PSG will be crowned champions of France (again) at some point in the near future.
It’ll probably happen this Wednesday away to Nantes.
Having won seven more games than their closest rival, and with a 17-point cushion, they have undoubtedly been the strongest team in Ligue 1 from the off.
But I can’t be the only one who thinks their inevitable title win has been rather… well, pathetic.
Many neutrals hate PSG because of their financial might.
The day they spent £200million on Neymar, taking a top-five player in the world away from one of the very few leagues suitable for his standard, they made a lot of enemies.
Bought success pales into significance to earned glory — nearly all football fans can agree on that.
But I don’t hate them for wielding a chequebook.
I pity them because of their failure to muster any semblance of admirable character.
If you’re going to be a financial superpower who recruits the world’s best players, the least you can do is perform to an appropriate level — take Man City for example.
PSG are nothing more than flat-track bullies.
The term ‘bottlers’ is used too frequently in football these days, but it’s appropriate for the Parisians in the Champions League.
Two years ago they fluffed a 4-0 advantage as they succumbed to Barcelona (and some questionable refereeing) at the Nou Camp in a memorable 6-1 defeat.
Last year, Real Madrid taught them the value of experience and elite mentality — two things that can’t be bought.
And this year, a Man United side far less formidable than past iterations out-willed Thomas Tuchel’s troops at the Parc des Princes.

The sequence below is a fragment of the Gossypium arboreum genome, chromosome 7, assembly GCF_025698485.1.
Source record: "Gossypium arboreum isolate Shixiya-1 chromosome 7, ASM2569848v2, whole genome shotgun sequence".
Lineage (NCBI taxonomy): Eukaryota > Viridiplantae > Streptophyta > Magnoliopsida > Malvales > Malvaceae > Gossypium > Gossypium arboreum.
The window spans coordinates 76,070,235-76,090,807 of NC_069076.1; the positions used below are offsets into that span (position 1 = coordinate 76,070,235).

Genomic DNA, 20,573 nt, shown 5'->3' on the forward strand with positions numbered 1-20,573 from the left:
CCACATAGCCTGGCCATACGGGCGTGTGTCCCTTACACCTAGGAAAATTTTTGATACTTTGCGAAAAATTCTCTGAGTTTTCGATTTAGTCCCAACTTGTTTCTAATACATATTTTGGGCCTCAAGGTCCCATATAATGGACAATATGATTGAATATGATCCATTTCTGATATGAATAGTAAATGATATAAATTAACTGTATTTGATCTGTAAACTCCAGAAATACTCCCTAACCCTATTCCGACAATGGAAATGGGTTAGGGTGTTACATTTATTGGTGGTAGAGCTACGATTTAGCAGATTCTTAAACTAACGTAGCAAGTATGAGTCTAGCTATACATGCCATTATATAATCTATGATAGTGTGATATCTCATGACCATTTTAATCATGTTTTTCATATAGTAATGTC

All that money and not even a European quarter-final to show for it in the last three years.
Contemptible, isn’t it?
Their failures in the Champions League have only served to highlight the laughable dynamic in France’s top flight.
Monaco’s entertaining crop of 2016/17 (Bernardo Silva, Kylian Mbappe, Benjamin Mendy, etc) aside, PSG have had little in the way of substantial domestic competition since before 2012.
And yet they’ve still contrived to appear weak at times.
The current side could have wrapped up the league in either of their last two fixtures.
But with Neymar and Edinson Cavani sidelined with injury, they drew to Strasbourg and lost to Lille.
And the nature of their performances was so infuriating, and just so PSG.
Eric Maxim Choupo-Moting somehow contrived to miss from zero yards at home to Strasbourg — a representation of their apparent need for an overpowered front three of Mbappe, Neymar and Cavani.
At Lille, they had the opportunity to beat their closest rivals (though they are hardly close) away from home to seal the title.
Theoretically, this was the most difficult fixture possible and so it offered PSG a chance to triumph with a fraction of heart.
The result? A 5-1 defeat.
Really, PSG? Your worst league defeat in 19 years? That’s what you offer when presented with the vaguest hint of a serious challenge?
It’s fitting they’ll probably lift the trophy at Nantes on Wednesday evening, the same night the Champions League semi-finalists are confirmed.
While PSG limp over the line in a one-horse race, Europe’s genuine superpowers will take another step towards true greatness.
Something the Parisians, in their current state, will never achieve.
Poor PSG — never contenders, forever pretenders.